I have experienced free enterprise from the perspective of an entrepreneur. Next year is my 50th year running a business in our region, and this past year marked 25 years of interviewing thousands of business owners, managers, entrepreneurs, and wannabes as the publisher of The Business Journal. I have witnessed how an individual with a dream takes risks by applying his/her God-given talents in the hope of experiencing success. The best arbiter of success is the marketplace, where individuals freely decide what constitutes the pursuit of happiness. The ladder of opportunity has, despite the president’s assertions, drawn the diminishing middle class into the ranks of the rich. In the past 30 years, the percentage of households making more than $105,000 in inflation-adjusted income has more than doubled from 11 percent to 24 percent.

Unlike President Obama, I find those running a business to be society’s heroes, deserving of praise, not opprobrium. They not only create wealth for all in our society, but they also give back generously to enhance our communities. What is most surprising is that they accomplish this under a growing burden of taxation, regulation, and a playing field where the goals posts are always in motion. Contrary to liberalism’s assumptions, capitalism is not dehumanizing. Personally, I find it to be uplifting.

De Tocqueville told us that democracy extends the sphere of individual freedom; it attaches all possible values to each person. Progressivism, 21st-century liberalism, collectivism, statism — whatever you call it — makes each of us an agent, a number in a society where others tell us what is best. Both concepts claim to seek equality in liberty: capitalism promotes freedom from coercion, liberalism relies on coercion and restraint.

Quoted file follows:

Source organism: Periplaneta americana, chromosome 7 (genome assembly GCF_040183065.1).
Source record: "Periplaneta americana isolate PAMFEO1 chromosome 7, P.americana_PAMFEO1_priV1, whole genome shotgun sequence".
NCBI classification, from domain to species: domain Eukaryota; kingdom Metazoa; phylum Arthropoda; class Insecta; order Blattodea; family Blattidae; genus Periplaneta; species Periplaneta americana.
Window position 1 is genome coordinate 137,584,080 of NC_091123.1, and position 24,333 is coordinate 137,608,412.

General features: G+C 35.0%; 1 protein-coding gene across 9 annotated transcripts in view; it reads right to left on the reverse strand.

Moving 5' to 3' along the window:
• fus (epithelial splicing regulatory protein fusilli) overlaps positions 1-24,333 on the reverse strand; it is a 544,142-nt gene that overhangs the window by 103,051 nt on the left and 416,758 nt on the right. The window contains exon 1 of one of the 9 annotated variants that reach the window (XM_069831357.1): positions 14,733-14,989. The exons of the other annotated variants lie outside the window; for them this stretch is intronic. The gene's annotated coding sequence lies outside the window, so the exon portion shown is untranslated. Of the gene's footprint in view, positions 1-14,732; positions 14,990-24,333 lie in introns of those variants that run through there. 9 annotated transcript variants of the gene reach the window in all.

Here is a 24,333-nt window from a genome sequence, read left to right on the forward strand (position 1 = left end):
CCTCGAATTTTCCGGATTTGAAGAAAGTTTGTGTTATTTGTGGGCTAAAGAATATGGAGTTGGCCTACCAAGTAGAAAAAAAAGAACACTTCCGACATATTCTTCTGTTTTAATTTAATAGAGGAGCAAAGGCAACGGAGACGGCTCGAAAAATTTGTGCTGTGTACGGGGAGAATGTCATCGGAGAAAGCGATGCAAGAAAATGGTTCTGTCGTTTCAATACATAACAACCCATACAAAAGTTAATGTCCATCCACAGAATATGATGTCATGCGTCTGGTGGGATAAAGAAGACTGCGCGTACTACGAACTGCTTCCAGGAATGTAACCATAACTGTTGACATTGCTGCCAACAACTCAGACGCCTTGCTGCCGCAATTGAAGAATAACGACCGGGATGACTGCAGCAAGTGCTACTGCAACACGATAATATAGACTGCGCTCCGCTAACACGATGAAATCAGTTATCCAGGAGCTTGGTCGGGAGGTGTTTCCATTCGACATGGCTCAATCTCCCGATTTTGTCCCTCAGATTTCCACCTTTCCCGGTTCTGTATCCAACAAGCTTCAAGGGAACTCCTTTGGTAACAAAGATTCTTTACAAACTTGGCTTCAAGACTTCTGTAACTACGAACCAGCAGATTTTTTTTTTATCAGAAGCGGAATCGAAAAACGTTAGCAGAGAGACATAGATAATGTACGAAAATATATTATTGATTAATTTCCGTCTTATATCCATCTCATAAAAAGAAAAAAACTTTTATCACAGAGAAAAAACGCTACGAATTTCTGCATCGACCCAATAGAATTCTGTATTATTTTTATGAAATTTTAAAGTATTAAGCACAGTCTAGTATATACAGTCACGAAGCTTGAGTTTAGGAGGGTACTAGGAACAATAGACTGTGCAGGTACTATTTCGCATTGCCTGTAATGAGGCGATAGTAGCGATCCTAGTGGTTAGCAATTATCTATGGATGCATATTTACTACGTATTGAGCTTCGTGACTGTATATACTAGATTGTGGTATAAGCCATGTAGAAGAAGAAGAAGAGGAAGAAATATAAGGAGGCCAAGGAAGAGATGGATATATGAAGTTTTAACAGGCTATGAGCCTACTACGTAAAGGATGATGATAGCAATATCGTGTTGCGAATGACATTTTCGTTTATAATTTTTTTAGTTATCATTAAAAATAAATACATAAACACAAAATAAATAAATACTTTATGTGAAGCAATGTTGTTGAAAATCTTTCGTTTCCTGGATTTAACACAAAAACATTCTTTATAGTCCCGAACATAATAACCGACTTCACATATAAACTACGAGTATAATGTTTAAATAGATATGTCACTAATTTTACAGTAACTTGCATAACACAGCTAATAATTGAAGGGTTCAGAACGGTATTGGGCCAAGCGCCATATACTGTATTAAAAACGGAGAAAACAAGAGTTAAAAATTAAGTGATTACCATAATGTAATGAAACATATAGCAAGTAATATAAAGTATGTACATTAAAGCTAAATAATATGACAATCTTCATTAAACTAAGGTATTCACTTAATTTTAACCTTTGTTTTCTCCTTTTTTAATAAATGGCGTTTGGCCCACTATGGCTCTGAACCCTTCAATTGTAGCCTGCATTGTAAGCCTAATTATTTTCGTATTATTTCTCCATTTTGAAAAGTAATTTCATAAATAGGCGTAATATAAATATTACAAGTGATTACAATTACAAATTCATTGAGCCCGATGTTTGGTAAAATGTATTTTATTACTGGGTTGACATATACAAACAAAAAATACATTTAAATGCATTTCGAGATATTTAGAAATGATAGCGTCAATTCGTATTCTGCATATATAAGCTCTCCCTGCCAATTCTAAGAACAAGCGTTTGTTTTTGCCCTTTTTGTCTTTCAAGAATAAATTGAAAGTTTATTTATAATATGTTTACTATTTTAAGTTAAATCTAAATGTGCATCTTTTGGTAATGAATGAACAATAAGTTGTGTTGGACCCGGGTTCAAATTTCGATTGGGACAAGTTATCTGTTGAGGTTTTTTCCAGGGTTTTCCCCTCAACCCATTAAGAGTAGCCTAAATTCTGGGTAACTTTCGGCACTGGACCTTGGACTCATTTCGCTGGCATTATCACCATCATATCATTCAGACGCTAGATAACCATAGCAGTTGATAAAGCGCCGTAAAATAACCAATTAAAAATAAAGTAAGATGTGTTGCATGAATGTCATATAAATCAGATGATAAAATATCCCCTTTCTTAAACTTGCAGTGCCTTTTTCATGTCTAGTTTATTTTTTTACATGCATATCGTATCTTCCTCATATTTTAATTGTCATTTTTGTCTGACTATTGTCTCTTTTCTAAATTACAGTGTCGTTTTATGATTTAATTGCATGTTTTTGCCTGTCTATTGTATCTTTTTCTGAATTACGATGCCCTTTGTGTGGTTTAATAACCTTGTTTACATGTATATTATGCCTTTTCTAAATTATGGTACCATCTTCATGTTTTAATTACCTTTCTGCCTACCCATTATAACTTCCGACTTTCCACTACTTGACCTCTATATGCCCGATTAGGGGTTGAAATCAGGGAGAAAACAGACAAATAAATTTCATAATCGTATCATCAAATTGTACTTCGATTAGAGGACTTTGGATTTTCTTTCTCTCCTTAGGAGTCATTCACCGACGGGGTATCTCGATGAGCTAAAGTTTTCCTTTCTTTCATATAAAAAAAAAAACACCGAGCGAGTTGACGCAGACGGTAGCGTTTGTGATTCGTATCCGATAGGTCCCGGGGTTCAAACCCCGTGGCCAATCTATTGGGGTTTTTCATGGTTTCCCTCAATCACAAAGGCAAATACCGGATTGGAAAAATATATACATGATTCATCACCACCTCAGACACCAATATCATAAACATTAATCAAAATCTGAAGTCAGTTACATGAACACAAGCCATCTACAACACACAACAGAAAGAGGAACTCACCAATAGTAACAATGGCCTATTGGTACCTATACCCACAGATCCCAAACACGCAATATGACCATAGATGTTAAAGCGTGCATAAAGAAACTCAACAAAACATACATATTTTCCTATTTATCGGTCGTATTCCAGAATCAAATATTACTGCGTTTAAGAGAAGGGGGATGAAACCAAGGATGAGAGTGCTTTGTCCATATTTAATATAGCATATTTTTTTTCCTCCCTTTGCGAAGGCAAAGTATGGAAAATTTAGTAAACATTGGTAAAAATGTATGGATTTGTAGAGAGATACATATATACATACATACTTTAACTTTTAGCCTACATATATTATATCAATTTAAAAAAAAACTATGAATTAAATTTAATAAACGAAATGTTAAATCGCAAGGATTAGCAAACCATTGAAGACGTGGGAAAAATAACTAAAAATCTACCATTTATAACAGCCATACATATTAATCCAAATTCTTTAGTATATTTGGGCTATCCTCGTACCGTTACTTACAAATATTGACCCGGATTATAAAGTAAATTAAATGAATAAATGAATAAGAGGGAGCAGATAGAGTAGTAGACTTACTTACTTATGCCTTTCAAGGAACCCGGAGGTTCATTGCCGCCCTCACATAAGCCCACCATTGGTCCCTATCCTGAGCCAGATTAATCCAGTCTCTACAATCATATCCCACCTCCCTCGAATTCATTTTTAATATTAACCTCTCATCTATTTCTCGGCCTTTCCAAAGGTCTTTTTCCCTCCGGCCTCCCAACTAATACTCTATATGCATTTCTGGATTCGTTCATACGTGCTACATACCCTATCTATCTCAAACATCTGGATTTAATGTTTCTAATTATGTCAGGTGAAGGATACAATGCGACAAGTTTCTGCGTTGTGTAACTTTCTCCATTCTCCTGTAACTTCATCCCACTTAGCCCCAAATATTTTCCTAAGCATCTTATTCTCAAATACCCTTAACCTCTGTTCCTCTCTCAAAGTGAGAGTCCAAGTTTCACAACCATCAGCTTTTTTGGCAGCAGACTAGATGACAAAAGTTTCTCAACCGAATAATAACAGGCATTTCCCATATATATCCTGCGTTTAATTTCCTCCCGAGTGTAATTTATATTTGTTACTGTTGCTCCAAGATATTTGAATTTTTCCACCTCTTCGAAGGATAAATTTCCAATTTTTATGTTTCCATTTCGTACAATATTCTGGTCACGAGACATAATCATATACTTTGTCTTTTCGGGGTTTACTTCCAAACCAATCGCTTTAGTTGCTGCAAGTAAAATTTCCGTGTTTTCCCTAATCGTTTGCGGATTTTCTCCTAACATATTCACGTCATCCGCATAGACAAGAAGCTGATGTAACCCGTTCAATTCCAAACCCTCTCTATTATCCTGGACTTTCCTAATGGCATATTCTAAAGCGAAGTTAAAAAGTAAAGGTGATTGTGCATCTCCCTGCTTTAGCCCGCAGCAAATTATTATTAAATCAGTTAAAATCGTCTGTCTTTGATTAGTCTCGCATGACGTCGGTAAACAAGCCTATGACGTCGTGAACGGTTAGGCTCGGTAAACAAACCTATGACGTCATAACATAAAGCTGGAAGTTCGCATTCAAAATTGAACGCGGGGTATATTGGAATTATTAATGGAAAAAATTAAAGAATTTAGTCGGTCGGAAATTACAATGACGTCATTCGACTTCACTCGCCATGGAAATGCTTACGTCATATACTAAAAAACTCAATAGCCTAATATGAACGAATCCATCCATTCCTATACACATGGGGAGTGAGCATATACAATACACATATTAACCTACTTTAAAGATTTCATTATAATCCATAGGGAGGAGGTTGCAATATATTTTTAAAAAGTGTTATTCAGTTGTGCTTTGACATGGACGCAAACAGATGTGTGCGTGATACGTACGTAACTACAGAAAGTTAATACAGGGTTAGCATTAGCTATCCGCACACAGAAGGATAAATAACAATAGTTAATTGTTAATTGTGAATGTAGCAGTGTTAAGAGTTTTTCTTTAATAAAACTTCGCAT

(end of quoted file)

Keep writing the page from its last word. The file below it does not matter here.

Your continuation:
To me, the president’s State of the Union address deconstructs the American Dream that has made the United States an exceptional nation and the beacon to the world. It’s critical to point out that he is tearing down the ladder of opportunity by promoting a society in which risk is not rewarded. We have a clear choice to make about what kind of society we want.

I cast my vote for capitalism and a society in which the individual has the maximum freedom to make a choice. I vote for a strong, pro-growth agenda where the marketplace, not government, picks winners and losers. I vote for a simple and predictable tax system and government benefits that are means-tested. I vote to create more successful business people to join the 1 percent castigated as the super-rich. I believe in a restrained government, not one on the path to fiscal obesity.

It’s time to reconstruct the dream. It’s time to cast your vote.

Norman Poltenson is publisher of The Central New York Business Journal. Contact him at